Acute sinusitis---a "sinus infection"---is one of the most common problems seen by primary care physicians. The current preferred terminology is "acute rhinosinusitis", a term which is more descriptive of how the disease works (its "etiology"). In most cases, a patient will first develop cold or allergy symptoms including a runny, congested nose ("rhinitis"). The swelling in the nose will block off the holes ("ostia") that drain the sinuses. Both cold viruses and allergies can cause inflammation in the nose and sinuses which will increase the flow of mucus. As the mucus builds up in the sinuses with nowhere to go, the pressure increases causing pain in the face, forehead, and teeth.
As the cold or allergies improve, the swelling decreases, allowing the mucus to flow back out of the sinuses. But the longer the mucus pools in the sinuses without draining, the higher the chance that this nutritious fluid will become colonized and then infected with bacteria. But most cases of sinusitis are primarily viral, and go away on their own without specific intervention, and only about 2% of colds go on to become bacterial sinusitis.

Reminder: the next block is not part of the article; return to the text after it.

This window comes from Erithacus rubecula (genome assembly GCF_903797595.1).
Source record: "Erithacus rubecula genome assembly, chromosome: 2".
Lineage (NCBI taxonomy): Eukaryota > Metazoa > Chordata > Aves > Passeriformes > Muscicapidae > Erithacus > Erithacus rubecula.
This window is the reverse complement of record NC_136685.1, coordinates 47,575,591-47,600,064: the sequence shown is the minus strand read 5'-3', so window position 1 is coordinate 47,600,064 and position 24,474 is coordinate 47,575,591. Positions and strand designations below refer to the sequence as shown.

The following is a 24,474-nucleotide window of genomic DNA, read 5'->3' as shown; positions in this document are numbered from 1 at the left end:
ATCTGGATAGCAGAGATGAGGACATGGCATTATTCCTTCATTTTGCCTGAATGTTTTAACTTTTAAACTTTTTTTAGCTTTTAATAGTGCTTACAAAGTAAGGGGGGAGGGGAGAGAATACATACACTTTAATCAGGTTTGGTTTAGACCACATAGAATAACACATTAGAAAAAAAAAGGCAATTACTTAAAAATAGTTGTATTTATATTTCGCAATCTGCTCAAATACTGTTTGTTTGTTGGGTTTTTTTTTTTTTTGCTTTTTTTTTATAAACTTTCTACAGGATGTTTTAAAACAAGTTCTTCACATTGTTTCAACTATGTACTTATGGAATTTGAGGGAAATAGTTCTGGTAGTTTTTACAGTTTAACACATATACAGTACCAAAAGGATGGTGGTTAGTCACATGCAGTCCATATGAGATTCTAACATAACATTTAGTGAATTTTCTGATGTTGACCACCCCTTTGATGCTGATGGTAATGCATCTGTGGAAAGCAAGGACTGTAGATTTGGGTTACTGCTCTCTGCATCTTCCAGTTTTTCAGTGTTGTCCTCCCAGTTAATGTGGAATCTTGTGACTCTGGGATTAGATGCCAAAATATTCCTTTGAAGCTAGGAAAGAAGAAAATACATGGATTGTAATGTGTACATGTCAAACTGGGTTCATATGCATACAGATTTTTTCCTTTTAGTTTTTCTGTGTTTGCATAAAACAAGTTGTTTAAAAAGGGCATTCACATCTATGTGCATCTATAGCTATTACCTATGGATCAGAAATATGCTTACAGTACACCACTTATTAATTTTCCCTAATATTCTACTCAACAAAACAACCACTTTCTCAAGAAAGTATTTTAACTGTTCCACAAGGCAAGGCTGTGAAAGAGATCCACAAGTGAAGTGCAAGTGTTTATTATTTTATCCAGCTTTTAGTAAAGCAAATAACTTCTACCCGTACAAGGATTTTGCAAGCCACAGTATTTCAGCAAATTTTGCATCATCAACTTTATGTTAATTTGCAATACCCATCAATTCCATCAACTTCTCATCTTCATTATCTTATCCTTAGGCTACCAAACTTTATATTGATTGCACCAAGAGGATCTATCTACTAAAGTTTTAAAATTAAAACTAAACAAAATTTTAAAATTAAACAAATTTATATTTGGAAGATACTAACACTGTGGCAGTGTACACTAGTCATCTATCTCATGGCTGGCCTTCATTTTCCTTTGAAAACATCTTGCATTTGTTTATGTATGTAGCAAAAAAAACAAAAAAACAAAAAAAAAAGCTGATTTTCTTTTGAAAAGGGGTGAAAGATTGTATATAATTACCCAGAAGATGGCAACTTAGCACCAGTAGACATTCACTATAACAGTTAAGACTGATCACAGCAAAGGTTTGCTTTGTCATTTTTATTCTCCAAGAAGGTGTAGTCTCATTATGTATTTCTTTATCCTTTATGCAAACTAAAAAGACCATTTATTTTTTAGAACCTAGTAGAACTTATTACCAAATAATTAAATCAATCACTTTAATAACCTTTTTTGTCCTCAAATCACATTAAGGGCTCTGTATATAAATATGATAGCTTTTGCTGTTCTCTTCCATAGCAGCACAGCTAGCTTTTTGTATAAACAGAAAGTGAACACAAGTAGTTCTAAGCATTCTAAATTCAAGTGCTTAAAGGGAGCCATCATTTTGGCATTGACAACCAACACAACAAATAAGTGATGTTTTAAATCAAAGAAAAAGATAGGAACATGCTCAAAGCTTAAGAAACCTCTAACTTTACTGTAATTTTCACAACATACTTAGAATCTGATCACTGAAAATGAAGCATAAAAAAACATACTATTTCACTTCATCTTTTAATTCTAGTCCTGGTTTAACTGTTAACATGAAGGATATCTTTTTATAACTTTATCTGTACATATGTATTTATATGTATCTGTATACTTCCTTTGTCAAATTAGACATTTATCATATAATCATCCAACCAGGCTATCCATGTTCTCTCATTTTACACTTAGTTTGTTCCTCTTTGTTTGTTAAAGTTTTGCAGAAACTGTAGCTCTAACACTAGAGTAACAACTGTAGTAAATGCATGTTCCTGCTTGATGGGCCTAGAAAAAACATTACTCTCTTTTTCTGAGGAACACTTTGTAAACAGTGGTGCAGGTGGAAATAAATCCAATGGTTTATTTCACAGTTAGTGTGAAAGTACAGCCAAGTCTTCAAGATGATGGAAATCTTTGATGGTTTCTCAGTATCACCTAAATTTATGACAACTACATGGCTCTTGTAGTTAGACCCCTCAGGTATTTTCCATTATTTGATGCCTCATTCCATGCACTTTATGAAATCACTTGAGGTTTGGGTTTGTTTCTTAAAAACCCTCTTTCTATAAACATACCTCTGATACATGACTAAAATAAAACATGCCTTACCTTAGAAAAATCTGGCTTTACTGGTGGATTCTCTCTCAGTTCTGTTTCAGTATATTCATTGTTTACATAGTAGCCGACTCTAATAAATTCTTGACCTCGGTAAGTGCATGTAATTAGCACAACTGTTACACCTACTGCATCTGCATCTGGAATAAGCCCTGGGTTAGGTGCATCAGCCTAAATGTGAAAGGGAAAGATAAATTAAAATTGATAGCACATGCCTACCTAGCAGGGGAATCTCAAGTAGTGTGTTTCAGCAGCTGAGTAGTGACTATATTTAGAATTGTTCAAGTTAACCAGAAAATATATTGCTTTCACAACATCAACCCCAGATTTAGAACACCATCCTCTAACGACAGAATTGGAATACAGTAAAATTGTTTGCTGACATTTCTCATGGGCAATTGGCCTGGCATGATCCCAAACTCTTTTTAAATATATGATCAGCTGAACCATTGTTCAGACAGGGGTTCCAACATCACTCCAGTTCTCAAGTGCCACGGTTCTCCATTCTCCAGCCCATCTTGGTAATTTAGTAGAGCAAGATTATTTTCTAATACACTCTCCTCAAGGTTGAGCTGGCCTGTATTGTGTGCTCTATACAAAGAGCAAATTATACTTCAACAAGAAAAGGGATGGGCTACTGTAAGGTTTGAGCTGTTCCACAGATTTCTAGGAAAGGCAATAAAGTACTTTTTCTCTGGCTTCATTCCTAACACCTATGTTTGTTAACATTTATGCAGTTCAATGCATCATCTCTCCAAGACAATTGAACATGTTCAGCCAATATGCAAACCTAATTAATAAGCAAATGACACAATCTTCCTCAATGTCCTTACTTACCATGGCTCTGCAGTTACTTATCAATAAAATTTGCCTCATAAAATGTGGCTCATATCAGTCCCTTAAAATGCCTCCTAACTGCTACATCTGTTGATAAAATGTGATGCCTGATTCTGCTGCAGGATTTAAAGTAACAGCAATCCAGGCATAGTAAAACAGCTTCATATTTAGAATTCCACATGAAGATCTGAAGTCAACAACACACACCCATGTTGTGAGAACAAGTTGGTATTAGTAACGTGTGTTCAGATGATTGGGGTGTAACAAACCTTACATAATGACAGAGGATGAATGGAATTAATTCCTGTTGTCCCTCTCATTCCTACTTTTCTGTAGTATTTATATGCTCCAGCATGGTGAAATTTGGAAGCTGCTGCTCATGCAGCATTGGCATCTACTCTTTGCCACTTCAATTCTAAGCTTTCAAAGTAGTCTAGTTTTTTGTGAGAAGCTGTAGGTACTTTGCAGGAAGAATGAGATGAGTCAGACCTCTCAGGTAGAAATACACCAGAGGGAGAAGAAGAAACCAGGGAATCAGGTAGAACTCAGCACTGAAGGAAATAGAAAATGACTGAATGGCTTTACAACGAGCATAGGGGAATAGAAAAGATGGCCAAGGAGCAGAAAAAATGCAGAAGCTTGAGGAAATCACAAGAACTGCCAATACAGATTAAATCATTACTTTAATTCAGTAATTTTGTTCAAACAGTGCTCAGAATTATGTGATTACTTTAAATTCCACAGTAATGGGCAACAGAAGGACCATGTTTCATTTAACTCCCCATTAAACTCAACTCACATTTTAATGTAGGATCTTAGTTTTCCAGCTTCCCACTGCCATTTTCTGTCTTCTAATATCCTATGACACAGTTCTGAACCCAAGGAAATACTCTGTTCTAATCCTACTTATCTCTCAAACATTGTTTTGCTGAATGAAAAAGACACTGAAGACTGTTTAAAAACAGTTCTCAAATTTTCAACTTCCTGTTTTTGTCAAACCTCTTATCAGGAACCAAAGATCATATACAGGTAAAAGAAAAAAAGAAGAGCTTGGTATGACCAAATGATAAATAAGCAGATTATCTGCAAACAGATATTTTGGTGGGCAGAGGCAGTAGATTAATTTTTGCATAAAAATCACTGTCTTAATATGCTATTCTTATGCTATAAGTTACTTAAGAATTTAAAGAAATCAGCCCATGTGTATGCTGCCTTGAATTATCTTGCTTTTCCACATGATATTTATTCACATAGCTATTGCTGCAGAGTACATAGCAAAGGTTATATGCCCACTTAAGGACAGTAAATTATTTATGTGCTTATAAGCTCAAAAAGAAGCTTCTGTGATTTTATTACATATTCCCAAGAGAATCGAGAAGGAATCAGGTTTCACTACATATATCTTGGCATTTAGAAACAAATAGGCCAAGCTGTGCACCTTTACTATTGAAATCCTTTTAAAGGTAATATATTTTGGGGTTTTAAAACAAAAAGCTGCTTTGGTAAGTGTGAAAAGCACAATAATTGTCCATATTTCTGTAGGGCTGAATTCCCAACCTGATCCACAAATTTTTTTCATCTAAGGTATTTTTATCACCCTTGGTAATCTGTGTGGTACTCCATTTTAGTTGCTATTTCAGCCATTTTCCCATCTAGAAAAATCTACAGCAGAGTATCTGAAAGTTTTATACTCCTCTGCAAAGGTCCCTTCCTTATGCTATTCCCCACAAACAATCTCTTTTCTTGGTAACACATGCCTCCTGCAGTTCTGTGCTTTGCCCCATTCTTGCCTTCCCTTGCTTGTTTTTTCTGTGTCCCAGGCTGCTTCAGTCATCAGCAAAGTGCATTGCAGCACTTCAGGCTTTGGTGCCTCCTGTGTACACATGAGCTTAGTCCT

Deciding which sinus infections are viral and which bacterial is quite simple: we can puncture a sinus with a large needle, withdraw its contents, and send it to the lab for analysis. Not surprisingly, most patients and physicians are resistant to such an approach. Sinus X rays are abnormal in many patients with viral infections, so X rays don't help us much either, and are not recommended. Patients who have had one-sided facial pain or tenderness, tooth pain, and thick green or yellow nasal discharge for more than a week are more likely to have bacterial sinusitis. All of these folks should be given antibiotics immediately, right?
Not so much. Most of these patients can be treated with tylenol, decongestants, or anti-inflammatories such motrin, and they will get better on their own. Patients who have significant symptoms that will not go away are the ones who should be treated with antibiotics. Since most cases of acute sinusitis are caused by Streptococcus pneumoniae or Haemophilus influenzae, these can be targeted with narrow spectrum antibiotics to help prevent antibiotic resistance.
That's what the best science currently tells us. But what is the worst science currently telling us?